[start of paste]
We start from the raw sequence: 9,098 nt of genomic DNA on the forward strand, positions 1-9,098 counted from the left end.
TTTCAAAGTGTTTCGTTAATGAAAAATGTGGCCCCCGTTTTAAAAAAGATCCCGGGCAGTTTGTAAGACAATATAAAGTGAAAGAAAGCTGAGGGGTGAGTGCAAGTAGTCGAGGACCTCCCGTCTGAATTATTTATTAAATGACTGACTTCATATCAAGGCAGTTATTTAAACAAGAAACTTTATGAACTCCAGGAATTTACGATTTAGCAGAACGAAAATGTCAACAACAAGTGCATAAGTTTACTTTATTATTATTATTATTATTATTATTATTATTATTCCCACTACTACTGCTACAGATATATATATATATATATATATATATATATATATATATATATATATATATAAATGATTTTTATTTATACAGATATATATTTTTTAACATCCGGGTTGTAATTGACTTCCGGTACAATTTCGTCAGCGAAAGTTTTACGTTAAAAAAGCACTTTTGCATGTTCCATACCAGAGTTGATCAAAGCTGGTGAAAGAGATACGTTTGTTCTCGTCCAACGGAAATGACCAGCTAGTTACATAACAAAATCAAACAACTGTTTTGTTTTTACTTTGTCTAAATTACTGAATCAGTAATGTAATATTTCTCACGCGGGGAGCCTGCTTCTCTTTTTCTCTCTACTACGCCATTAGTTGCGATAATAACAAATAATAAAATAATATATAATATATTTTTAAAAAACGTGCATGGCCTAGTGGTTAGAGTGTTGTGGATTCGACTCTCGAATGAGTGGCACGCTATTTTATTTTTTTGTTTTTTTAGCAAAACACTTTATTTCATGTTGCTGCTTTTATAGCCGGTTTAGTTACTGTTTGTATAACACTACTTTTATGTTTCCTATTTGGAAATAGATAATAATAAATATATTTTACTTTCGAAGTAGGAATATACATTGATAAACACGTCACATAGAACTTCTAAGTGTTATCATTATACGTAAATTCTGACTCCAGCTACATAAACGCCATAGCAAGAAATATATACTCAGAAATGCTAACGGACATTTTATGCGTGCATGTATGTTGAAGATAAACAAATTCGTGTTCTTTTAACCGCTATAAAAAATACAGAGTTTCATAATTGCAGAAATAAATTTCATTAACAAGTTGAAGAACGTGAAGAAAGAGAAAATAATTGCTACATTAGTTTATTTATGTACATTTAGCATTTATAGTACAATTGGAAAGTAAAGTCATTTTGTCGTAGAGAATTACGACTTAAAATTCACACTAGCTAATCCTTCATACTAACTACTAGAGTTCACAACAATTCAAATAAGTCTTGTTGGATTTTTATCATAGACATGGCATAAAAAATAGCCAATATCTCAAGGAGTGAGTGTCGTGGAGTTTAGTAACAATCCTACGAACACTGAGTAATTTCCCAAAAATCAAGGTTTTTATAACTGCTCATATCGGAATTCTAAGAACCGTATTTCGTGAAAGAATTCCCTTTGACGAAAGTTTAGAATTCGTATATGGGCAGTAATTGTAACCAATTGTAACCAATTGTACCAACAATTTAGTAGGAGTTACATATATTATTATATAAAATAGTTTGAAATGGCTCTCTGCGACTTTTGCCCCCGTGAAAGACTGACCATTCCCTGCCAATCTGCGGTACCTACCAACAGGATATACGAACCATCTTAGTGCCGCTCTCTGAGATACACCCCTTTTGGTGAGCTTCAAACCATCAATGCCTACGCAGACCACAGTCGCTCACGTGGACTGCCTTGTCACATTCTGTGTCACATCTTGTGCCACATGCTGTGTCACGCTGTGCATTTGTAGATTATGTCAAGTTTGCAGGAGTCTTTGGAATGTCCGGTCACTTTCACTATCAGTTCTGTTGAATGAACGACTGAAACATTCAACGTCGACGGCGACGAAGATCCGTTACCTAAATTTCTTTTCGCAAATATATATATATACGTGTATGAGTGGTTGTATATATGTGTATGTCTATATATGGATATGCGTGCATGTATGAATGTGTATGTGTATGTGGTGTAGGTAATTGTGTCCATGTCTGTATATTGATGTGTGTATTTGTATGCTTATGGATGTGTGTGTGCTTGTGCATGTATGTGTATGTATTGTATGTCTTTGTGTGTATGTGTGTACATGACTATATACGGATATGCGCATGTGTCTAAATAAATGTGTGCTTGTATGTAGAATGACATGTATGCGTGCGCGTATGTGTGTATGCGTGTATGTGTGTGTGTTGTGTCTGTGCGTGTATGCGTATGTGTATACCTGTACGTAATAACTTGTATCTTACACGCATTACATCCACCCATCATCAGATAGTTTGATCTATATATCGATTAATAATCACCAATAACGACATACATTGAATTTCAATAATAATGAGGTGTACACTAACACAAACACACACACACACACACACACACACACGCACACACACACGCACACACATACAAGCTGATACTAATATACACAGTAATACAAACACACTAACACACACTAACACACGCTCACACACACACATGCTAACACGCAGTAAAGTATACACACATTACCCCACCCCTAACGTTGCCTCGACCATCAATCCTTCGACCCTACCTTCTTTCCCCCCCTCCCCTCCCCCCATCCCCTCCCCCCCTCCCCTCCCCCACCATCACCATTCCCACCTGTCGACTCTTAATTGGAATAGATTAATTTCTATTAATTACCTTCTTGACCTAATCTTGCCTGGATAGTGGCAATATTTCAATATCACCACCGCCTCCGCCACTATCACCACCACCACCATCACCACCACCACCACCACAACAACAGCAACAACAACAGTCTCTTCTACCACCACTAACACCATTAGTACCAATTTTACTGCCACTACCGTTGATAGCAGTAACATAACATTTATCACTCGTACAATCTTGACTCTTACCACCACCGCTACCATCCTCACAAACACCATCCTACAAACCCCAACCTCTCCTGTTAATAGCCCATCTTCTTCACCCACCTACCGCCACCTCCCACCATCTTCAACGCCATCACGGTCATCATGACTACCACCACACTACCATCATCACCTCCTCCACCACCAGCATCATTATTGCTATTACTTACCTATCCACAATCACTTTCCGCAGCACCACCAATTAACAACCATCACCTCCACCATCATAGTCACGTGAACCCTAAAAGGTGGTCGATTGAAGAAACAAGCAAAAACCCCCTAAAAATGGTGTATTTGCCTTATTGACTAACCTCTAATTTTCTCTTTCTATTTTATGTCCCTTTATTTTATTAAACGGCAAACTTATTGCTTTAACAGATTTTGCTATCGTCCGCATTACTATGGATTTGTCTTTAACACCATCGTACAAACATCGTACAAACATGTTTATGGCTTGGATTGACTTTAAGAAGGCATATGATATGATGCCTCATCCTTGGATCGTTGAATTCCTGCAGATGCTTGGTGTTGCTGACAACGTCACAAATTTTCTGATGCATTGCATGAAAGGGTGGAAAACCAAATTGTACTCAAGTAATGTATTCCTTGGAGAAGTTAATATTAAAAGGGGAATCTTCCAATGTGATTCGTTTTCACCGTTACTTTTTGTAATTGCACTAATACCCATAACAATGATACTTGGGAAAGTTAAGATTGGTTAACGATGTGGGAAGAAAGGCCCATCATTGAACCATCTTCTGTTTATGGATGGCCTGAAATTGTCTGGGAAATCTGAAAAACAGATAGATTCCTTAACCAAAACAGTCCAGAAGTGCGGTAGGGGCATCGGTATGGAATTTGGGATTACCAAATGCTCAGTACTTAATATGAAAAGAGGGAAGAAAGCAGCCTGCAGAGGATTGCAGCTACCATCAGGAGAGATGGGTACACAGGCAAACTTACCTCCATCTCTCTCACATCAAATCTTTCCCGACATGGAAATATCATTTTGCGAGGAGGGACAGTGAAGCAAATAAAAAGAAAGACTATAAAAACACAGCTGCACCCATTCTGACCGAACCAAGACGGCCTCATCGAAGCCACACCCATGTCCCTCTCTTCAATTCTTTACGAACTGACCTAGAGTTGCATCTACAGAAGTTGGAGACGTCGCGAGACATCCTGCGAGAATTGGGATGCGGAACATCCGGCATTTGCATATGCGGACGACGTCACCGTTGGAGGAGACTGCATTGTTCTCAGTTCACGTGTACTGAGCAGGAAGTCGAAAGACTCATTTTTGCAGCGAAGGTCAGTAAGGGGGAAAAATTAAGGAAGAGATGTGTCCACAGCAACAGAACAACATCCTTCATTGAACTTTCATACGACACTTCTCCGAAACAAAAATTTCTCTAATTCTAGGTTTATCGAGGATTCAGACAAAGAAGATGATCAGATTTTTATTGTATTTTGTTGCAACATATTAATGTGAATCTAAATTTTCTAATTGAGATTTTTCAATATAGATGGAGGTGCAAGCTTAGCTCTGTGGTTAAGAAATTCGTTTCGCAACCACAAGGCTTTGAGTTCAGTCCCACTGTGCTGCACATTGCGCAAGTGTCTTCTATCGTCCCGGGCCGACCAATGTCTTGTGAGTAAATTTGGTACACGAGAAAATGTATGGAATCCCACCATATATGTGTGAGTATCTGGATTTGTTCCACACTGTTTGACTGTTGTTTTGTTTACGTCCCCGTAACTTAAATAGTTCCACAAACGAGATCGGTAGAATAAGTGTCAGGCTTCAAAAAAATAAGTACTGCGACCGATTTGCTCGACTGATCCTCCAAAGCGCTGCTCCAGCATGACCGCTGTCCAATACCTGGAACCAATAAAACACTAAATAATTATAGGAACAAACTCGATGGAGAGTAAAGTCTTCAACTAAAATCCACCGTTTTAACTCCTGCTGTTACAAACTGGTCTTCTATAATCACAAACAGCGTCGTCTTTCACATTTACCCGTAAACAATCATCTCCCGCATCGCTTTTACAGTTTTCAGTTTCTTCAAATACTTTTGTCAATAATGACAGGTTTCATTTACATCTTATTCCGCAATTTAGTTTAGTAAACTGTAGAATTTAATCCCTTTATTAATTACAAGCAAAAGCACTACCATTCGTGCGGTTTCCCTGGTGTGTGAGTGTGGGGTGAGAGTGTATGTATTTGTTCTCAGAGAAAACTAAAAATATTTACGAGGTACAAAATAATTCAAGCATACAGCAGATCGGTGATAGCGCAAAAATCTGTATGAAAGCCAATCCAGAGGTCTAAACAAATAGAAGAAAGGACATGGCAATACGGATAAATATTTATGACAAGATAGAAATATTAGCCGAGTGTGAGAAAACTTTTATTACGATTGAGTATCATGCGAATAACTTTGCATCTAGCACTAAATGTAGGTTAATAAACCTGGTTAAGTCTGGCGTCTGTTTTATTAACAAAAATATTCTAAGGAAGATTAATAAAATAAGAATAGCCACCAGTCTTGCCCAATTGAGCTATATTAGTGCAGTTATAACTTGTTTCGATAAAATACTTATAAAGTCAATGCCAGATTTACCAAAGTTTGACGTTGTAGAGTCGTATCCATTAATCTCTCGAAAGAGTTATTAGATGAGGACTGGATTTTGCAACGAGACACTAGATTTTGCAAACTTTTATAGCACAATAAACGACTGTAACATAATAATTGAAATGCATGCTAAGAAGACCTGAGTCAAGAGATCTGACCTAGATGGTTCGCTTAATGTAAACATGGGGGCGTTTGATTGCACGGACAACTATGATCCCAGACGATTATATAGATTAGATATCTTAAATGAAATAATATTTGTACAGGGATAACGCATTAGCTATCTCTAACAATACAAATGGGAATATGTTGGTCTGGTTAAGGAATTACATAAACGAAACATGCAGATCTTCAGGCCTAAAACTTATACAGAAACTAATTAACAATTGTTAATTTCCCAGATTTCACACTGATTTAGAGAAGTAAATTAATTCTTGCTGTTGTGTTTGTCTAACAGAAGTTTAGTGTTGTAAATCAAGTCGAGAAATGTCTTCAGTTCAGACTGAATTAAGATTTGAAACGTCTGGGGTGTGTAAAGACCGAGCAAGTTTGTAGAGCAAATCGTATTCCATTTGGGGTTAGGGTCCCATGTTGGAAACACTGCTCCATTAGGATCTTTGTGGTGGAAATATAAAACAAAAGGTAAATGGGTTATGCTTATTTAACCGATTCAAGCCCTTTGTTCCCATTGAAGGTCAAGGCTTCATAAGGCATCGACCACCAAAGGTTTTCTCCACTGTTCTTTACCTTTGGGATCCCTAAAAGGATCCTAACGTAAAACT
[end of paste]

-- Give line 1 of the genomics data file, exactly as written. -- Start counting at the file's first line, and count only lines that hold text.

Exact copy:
We start from the raw sequence: 9,098 nt of genomic DNA on the forward strand, positions 1-9,098 counted from the left end.